I've read about the outrage caused by Bonnie and Clyde and Taxi Driver. I remember the uproar at Natural Born Killers. The arguments are always the same. On the one side are the people who say film influences behavior and too much violence in movies makes society more violent. On the other side are people who believe in free speech and argue that millions of sane people who are exposed to massive quantities of movie violence never so much as lift a finger against their fellow citizens.

The truth is this issue isn't about violence in movies. It's actually about a small percentage of people who have mental health difficulties. Those who struggle to distinguish reality from fiction. Those who genuinely believe that they are living inside a movie, or that fictional characters have commanded them to commit atrocities. There are also individuals who don't suffer from delusions, but who are unbalanced in other ways -- those suffering from extreme, untreated personality disorders, or those who suffer from extreme forms of narcissism that make them relish the notoriety that comes with movie-inspired violence. The root of the problem is a small minority of people who need help dealing with reality, irrespective of what movies they see.

To what extent should we censor the entertainment of the majority in order to minimize the potential harm that can be caused by a tiny minority? In my opinion making significant changes to the existing certification regimes will accomplish nothing. The MPAA in the United States, the BBFC in the UK, and other ratings organizations around the world already have the power to set appropriate age restrictions on films, or, in extreme cases, ban them altogether. These ratings agencies cannot exclude people with mental illness from certain films, nor can they predict whether a horror gore fest or a family animation is going to trigger an irrational act of violence. For those reasons, it doesn't make any sense to subject movies to more censorship. The solution must come from elsewhere.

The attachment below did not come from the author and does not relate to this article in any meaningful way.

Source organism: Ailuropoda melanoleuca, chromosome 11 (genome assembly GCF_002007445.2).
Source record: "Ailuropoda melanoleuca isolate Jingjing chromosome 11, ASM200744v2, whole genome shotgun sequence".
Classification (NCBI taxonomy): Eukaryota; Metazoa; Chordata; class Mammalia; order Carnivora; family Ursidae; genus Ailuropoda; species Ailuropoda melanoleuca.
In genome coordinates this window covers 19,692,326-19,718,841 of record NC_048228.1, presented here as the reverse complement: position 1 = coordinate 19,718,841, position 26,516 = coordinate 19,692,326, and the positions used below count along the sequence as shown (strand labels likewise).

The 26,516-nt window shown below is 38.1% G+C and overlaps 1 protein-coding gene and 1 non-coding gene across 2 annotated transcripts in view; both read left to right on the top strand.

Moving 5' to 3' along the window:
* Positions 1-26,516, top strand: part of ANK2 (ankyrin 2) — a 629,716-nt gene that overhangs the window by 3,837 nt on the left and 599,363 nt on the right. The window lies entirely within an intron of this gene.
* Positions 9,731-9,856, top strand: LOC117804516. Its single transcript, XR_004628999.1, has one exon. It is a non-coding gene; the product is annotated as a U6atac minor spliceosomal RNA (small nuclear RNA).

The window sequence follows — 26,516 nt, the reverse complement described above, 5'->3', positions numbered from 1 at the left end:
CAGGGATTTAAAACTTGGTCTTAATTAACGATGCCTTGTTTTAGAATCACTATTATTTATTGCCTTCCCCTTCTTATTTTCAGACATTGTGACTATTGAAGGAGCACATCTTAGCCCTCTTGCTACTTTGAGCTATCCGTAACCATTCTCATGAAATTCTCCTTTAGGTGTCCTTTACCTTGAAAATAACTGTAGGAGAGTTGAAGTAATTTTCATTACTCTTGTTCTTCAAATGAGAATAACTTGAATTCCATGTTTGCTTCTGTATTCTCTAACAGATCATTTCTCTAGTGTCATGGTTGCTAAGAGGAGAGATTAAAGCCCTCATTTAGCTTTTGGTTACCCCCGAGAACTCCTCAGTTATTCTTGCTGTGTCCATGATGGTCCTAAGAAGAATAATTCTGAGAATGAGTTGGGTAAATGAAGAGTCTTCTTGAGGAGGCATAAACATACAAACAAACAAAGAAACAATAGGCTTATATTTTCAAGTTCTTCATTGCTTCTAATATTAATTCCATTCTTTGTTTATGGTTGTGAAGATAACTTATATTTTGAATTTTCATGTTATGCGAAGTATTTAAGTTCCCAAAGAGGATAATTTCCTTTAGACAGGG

Instead of going for the easy target of the movie business, the government should take practical steps to identify and assist people who are suffering from mental illness and who are at risk of committing unprovoked acts of violence. A good place to start might be public information campaigns to help communities identify the early signs of serious mental illness. Information on what to do if you suspect that someone you know might be struggling with a serious condition should be widely available. There should be more support for teachers to identify children who are struggling with mental health issues. As a society we need to remove the stigma associated with mental illness and understand that it can strike anyone at any time in their lives. Taking practical steps and increasing the resources available to combat mental illness would almost certainly save more lives than a blanket ban on all movies, television and video games. This approach would also improve the quality of the lives of everyone affected by mental illness on a daily basis: those suffering from it, their friends, families, co-workers etc.

Violence and good stories have gone hand in hand for thousands of years. If we try to curb the level of violence in contemporary stories, we may lose something valuable in the process. Quentin Tarantino movies for a start. If we truly want to solve the issue of horrific, unprovoked acts of violence in society, we've got to get to the root of the problem and develop better ways of helping those suffering from mental illness.